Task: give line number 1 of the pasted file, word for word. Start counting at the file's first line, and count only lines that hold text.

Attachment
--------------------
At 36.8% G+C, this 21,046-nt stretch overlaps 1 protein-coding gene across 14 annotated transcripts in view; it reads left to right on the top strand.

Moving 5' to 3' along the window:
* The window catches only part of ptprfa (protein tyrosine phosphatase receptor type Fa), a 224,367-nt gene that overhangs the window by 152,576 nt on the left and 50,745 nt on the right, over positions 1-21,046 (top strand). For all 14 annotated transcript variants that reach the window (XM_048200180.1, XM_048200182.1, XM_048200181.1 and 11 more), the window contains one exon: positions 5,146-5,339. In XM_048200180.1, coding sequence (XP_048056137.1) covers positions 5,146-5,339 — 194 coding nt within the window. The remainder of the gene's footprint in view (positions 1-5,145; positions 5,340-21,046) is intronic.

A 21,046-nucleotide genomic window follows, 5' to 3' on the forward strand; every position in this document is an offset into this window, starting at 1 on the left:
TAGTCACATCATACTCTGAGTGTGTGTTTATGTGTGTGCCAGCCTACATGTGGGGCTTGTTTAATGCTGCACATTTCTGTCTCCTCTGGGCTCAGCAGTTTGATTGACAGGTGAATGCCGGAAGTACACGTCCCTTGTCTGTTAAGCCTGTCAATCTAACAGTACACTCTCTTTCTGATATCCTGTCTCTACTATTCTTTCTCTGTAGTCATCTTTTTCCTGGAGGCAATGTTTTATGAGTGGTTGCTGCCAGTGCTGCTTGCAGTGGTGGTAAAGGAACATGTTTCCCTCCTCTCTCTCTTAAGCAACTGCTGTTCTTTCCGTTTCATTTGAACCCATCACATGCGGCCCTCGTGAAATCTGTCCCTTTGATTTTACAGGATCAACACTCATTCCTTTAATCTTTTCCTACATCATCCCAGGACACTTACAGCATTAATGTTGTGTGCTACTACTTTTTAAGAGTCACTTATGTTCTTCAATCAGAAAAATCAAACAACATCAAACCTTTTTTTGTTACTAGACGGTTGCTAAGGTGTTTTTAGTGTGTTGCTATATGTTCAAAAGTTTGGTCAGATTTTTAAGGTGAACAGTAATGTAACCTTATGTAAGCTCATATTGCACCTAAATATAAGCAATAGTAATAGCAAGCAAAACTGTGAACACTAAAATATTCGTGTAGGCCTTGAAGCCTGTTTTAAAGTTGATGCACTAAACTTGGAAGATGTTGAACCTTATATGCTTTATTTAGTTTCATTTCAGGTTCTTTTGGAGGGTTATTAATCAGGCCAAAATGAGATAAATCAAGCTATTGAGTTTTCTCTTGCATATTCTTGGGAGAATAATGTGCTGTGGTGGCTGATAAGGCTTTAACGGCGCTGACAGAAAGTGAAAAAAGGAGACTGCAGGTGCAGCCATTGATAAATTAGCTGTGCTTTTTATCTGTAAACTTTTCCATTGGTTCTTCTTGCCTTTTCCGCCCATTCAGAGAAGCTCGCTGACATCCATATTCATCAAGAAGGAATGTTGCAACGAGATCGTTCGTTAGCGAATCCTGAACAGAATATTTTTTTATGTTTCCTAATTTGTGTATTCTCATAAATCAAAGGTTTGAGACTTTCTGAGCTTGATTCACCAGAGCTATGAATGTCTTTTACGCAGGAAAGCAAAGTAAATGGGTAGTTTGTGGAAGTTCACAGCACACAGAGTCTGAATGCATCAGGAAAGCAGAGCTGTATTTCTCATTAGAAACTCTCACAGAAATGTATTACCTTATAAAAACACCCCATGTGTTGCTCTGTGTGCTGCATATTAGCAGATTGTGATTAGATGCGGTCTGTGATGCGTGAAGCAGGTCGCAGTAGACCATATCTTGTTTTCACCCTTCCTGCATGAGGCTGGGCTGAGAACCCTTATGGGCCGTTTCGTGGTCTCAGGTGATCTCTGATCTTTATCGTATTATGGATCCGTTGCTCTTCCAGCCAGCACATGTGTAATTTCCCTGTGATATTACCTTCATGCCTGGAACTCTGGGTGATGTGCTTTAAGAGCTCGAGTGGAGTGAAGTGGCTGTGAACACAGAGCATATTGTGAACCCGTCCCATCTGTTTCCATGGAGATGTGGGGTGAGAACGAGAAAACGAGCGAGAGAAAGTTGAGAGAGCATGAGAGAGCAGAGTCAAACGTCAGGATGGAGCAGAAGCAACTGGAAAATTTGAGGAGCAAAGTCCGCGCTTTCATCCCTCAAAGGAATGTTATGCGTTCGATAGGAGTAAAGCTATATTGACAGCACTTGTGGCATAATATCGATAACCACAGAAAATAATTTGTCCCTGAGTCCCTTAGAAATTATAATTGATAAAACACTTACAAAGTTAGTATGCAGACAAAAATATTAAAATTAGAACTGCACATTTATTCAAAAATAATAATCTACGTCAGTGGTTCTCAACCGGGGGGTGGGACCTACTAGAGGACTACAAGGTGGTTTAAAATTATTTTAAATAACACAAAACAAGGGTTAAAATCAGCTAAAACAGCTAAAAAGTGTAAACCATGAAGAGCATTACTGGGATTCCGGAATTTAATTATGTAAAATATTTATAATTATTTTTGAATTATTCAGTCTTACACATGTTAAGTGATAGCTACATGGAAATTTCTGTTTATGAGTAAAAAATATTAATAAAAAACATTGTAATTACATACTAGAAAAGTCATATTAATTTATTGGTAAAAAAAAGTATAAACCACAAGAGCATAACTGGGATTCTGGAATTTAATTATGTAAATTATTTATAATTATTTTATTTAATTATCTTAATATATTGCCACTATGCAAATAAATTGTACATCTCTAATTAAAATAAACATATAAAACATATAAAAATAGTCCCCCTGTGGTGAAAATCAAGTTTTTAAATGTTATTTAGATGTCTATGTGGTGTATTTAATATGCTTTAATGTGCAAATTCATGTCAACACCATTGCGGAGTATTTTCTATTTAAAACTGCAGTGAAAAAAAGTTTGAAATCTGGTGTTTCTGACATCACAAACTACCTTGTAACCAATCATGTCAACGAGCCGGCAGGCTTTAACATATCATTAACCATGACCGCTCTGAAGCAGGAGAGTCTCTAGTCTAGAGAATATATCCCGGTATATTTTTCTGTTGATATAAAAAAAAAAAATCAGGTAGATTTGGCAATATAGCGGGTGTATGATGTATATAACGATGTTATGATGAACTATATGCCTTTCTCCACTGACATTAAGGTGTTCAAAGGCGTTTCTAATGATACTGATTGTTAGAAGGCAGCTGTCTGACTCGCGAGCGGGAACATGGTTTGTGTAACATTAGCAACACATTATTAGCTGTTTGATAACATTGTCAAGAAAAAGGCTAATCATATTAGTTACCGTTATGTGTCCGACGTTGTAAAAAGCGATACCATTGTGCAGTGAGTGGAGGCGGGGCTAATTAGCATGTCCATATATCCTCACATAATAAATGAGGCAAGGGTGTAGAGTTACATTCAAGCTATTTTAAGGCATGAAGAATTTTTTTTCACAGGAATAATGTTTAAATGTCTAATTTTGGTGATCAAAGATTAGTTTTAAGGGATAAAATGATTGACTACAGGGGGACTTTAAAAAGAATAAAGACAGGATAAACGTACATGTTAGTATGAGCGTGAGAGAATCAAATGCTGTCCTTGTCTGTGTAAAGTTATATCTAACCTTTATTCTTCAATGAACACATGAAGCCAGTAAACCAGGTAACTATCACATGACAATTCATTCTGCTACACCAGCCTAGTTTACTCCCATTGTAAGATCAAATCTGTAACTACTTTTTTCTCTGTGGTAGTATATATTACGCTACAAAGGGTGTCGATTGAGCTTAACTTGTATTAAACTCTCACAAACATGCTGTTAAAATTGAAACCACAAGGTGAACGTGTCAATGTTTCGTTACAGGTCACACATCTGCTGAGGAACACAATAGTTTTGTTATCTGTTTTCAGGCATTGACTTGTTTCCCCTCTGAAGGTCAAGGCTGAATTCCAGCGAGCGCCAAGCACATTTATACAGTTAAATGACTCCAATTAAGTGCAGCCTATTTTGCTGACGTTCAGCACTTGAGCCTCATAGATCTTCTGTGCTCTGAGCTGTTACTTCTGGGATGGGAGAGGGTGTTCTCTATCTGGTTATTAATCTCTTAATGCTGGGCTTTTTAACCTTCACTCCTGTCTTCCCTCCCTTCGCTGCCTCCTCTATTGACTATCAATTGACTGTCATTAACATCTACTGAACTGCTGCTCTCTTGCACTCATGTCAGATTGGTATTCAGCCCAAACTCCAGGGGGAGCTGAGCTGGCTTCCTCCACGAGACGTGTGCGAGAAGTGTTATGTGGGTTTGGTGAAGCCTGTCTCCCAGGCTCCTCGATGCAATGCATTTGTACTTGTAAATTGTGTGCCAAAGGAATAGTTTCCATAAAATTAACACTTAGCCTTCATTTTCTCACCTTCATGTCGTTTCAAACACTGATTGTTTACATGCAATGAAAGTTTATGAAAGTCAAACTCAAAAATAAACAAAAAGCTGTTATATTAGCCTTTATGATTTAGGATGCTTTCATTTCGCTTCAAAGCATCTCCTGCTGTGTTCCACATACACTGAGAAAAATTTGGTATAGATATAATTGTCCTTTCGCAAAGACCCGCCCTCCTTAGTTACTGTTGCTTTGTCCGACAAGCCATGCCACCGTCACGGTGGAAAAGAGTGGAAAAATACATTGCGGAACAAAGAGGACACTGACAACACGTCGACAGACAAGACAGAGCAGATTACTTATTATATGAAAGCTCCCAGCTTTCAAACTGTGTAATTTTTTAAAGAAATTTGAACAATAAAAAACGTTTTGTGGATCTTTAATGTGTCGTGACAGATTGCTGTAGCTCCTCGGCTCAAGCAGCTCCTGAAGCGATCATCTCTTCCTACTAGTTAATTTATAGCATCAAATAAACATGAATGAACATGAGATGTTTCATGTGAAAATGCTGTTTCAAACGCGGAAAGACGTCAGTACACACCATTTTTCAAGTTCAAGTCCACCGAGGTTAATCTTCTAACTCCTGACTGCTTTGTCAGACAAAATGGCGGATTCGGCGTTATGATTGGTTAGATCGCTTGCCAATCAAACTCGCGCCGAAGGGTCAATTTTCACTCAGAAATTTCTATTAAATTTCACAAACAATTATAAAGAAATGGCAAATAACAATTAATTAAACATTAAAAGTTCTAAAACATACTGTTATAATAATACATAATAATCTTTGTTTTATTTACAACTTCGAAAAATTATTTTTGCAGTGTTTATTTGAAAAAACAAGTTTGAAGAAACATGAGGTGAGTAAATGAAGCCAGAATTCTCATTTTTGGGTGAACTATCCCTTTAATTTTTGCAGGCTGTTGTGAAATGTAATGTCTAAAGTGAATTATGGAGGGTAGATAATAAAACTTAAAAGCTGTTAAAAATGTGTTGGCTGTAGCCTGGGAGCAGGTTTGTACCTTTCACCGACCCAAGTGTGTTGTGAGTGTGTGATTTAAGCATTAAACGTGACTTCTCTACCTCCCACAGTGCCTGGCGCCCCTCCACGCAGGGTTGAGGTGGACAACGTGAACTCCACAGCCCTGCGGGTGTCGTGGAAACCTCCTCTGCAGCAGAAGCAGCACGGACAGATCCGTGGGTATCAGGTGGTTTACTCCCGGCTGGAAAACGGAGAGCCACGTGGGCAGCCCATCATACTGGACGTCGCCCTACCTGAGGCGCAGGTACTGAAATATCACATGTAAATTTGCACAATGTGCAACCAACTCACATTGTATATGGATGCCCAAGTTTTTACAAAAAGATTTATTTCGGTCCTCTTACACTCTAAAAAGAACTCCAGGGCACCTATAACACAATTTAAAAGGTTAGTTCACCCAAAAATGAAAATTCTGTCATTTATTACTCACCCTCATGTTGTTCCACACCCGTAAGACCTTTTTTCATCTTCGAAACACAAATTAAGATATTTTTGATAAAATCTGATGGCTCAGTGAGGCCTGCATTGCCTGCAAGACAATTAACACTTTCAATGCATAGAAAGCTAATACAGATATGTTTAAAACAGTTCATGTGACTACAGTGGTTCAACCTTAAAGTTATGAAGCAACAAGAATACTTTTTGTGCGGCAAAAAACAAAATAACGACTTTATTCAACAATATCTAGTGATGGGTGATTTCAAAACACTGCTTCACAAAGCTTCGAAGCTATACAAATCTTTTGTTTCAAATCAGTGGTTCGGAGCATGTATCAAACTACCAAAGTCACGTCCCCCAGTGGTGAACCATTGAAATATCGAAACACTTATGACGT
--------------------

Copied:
At 36.8% G+C, this 21,046-nt stretch overlaps 1 protein-coding gene across 14 annotated transcripts in view; it reads left to right on the top strand.